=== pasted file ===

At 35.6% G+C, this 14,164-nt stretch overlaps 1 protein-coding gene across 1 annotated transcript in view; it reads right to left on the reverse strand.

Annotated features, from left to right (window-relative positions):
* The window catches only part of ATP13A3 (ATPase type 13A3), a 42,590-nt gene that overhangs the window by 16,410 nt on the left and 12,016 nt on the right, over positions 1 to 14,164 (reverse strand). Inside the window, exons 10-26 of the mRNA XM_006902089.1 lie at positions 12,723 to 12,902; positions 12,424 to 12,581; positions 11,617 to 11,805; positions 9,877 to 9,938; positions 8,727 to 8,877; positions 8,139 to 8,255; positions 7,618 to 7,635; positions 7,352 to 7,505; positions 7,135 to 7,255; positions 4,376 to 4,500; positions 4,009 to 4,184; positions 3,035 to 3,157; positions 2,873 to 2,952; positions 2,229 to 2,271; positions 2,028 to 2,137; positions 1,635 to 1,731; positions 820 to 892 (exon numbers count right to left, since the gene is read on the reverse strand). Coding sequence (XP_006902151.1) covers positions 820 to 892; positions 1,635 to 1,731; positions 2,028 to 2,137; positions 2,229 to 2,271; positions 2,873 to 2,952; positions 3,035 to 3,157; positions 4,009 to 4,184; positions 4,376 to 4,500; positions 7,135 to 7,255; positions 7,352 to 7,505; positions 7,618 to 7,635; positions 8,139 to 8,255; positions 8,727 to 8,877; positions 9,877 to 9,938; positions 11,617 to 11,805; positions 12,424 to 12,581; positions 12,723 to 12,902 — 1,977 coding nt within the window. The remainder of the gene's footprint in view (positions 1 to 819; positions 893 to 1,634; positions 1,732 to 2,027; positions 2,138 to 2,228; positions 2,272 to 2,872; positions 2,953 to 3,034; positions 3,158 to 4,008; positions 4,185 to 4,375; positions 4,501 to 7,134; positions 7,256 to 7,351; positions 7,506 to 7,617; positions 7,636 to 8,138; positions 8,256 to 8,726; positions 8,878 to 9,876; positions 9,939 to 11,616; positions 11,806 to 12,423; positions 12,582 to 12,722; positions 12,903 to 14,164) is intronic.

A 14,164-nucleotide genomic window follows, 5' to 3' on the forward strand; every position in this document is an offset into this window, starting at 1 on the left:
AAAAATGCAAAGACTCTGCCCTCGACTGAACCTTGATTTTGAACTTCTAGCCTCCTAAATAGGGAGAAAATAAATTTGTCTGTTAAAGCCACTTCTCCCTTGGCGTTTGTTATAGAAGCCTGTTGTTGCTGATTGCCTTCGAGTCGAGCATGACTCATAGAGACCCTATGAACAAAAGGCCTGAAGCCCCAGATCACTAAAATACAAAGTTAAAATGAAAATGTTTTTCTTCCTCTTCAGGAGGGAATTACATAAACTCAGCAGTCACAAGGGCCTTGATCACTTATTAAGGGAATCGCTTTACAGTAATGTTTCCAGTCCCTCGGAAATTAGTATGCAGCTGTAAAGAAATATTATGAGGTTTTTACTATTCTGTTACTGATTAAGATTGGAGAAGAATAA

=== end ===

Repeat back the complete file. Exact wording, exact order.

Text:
At 35.6% G+C, this 14,164-nt stretch overlaps 1 protein-coding gene across 1 annotated transcript in view; it reads right to left on the reverse strand.

Annotated features, from left to right (window-relative positions):
* The window catches only part of ATP13A3 (ATPase type 13A3), a 42,590-nt gene that overhangs the window by 16,410 nt on the left and 12,016 nt on the right, over positions 1 to 14,164 (reverse strand). Inside the window, exons 10-26 of the mRNA XM_006902089.1 lie at positions 12,723 to 12,902; positions 12,424 to 12,581; positions 11,617 to 11,805; positions 9,877 to 9,938; positions 8,727 to 8,877; positions 8,139 to 8,255; positions 7,618 to 7,635; positions 7,352 to 7,505; positions 7,135 to 7,255; positions 4,376 to 4,500; positions 4,009 to 4,184; positions 3,035 to 3,157; positions 2,873 to 2,952; positions 2,229 to 2,271; positions 2,028 to 2,137; positions 1,635 to 1,731; positions 820 to 892 (exon numbers count right to left, since the gene is read on the reverse strand). Coding sequence (XP_006902151.1) covers positions 820 to 892; positions 1,635 to 1,731; positions 2,028 to 2,137; positions 2,229 to 2,271; positions 2,873 to 2,952; positions 3,035 to 3,157; positions 4,009 to 4,184; positions 4,376 to 4,500; positions 7,135 to 7,255; positions 7,352 to 7,505; positions 7,618 to 7,635; positions 8,139 to 8,255; positions 8,727 to 8,877; positions 9,877 to 9,938; positions 11,617 to 11,805; positions 12,424 to 12,581; positions 12,723 to 12,902 — 1,977 coding nt within the window. The remainder of the gene's footprint in view (positions 1 to 819; positions 893 to 1,634; positions 1,732 to 2,027; positions 2,138 to 2,228; positions 2,272 to 2,872; positions 2,953 to 3,034; positions 3,158 to 4,008; positions 4,185 to 4,375; positions 4,501 to 7,134; positions 7,256 to 7,351; positions 7,506 to 7,617; positions 7,636 to 8,138; positions 8,256 to 8,726; positions 8,878 to 9,876; positions 9,939 to 11,616; positions 11,806 to 12,423; positions 12,582 to 12,722; positions 12,903 to 14,164) is intronic.

A 14,164-nucleotide genomic window follows, 5' to 3' on the forward strand; every position in this document is an offset into this window, starting at 1 on the left:
AAAAATGCAAAGACTCTGCCCTCGACTGAACCTTGATTTTGAACTTCTAGCCTCCTAAATAGGGAGAAAATAAATTTGTCTGTTAAAGCCACTTCTCCCTTGGCGTTTGTTATAGAAGCCTGTTGTTGCTGATTGCCTTCGAGTCGAGCATGACTCATAGAGACCCTATGAACAAAAGGCCTGAAGCCCCAGATCACTAAAATACAAAGTTAAAATGAAAATGTTTTTCTTCCTCTTCAGGAGGGAATTACATAAACTCAGCAGTCACAAGGGCCTTGATCACTTATTAAGGGAATCGCTTTACAGTAATGTTTCCAGTCCCTCGGAAATTAGTATGCAGCTGTAAAGAAATATTATGAGGTTTTTACTATTCTGTTACTGATTAAGATTGGAGAAGAATAA